Ben pulled into his driveway and noticed immediately a small, thin man knocking on his front door.  Now they’re coming in person to see the house.  I’ll sue Jameson Realty, I swear to Christ I will.  Ben opened the car door, and grabbing the sign, walked towards the small, thin man.  As he drew nearer, Ben noticed the man was impeccably dressed and somewhere in his mid-forties.


“May I help you?” Ben scowled.


“Yes,” was the gentle reply.  “Would you be one, Mr. Benjamin Robert Willard?”


“In the flesh,” Ben said in a no nonsense voice.


“Oh, I’m so glad I found you,” he replied, apparently unaffected by Ben’s harsh tone.


“Look, Mister . . .”


“Retourer,” the thin man interrupted kindly, “Reginald Ty Retourer,” Mr. Willard.


“Well, Mr. Retourer, let me save you a lot of time and effort: my house isn’t for sale.  My lawyer made a big goddamned mistake along with Jameson Realty.”


Retourer raised his left brow.  “A small problem, Mr. Willard, but to be perfectly honest, it is no concern to us.  I’m here to appropriate what is due my department.”


Ben looked down, shook his head.  “I told my accountant not to claim my wife as a dependent, besides she assured me everything on my income tax return, including using my wife, was all above board.”


That’s all correct, Mr. Willard,” the thin man said, not taking his eyes off Ben.


As Ben sighed deeply he suddenly realized why Retourer was here.  “Look, I know I’ve been late a couple of times with my quarterly property taxes, but I thought they would notify me by mail, as before, not send someone from the department.”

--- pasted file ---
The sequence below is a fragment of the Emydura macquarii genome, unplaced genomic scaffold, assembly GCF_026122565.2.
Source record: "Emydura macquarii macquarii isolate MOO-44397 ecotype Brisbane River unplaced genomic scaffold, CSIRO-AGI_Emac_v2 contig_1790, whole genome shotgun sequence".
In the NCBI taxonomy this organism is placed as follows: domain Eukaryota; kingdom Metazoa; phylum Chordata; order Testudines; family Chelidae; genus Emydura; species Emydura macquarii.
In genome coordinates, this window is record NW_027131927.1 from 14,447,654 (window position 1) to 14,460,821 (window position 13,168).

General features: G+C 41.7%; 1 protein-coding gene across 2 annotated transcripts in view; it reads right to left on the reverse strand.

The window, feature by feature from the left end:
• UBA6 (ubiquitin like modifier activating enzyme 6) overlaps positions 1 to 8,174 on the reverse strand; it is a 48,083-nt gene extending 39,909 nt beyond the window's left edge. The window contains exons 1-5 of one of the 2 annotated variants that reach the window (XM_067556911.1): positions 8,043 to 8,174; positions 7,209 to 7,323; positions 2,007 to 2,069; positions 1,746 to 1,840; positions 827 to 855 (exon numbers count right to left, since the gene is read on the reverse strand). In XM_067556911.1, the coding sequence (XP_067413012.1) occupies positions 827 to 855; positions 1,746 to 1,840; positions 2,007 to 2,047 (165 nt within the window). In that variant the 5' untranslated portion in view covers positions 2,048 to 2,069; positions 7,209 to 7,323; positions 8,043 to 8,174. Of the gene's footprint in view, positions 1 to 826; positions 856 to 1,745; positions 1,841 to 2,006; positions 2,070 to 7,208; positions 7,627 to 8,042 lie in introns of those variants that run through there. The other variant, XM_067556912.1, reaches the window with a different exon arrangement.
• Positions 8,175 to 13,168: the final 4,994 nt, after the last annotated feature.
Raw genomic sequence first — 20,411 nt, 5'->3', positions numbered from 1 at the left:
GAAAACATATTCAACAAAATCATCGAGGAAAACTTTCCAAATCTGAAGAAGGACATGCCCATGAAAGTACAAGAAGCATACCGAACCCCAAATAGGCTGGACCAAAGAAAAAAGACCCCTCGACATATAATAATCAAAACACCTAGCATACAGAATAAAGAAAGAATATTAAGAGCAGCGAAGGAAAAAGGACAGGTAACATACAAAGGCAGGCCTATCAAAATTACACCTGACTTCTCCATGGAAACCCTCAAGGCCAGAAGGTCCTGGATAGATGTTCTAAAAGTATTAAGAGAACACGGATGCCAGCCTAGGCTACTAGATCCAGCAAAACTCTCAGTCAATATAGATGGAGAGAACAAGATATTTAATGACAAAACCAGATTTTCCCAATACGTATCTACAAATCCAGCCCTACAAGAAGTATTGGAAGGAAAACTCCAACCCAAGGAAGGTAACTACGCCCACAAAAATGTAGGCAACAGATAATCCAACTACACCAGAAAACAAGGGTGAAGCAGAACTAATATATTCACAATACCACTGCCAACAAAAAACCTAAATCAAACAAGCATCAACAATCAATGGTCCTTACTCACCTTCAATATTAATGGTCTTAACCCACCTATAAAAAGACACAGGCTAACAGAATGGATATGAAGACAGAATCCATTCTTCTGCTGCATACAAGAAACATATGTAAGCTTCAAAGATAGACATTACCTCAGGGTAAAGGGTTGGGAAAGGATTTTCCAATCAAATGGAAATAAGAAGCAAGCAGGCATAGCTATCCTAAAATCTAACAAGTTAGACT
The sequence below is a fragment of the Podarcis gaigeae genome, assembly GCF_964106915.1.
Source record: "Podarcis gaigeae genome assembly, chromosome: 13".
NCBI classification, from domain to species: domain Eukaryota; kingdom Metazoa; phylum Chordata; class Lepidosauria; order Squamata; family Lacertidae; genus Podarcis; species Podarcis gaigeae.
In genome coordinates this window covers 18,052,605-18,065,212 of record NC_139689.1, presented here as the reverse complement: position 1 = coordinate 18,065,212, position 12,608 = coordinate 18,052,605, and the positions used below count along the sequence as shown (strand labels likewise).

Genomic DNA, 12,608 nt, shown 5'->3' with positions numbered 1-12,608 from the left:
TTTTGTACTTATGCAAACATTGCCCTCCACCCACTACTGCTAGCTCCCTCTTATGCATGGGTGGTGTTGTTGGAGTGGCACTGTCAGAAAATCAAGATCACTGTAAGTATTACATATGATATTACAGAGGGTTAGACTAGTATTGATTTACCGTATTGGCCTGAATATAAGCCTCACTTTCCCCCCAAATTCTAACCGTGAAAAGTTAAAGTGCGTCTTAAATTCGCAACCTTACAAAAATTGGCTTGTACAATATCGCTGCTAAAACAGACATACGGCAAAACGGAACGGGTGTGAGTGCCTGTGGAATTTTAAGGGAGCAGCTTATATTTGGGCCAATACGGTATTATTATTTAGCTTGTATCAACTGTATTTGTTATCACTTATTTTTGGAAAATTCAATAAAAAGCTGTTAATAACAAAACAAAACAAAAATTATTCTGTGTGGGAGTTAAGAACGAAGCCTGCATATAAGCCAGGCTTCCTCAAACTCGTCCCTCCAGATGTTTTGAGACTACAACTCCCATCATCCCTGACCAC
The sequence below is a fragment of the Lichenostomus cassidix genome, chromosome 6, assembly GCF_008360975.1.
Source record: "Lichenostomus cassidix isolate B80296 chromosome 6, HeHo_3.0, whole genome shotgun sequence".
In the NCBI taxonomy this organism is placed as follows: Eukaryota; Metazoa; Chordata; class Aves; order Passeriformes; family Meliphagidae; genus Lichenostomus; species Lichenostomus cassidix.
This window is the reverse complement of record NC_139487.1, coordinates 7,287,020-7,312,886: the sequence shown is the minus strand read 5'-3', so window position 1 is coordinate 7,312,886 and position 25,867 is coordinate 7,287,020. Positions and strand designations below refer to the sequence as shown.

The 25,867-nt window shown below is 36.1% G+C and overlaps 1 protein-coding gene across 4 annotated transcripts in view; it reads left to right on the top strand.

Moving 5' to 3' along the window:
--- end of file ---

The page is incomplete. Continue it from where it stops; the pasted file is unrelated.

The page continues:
Retourer nodded.  “In a manner of speaking, but it is always preferable to send an agent.”


A deep frown covered Ben’s face.  “I don’t wish to be rude, than if it’s not about my property taxes, then why the hell are you here?”


“Oh, ummn,” Retourer rubbed his chin in a manner of someone in deep thought.


“Look, the probate’s office said my wife’s will stated I could use the estate checking account to meet certain expenses.  They said my paperwork was in order.”


“That’s not the problem, Mister Willard.  All was in order.”  Retourer fell silent, smiled.


Ben rubbed the back of his neck hard.  May I please see some I. D., now?”


Smiling, Retourer nodded, reached into his suit pocket, saying: “This will be more difficult than we had anticipated back in the office.”


Author Notes

4 Comments for “ADAPTATION PART 2”



This is some excellent writing, Ray. It has such a Twilight Zone feel to it. Definitely grabs my attention and can’t wait to move on…

Raymond Tobaygo


Good afternoon, Riss

Very sorry for the delayed reply. I have not been active for a bit due due to health circumstances.

Thank you for reading the post as it’s deeply appreciated. Yes it does have a twilight zone twist to it.

Take care and stay safe,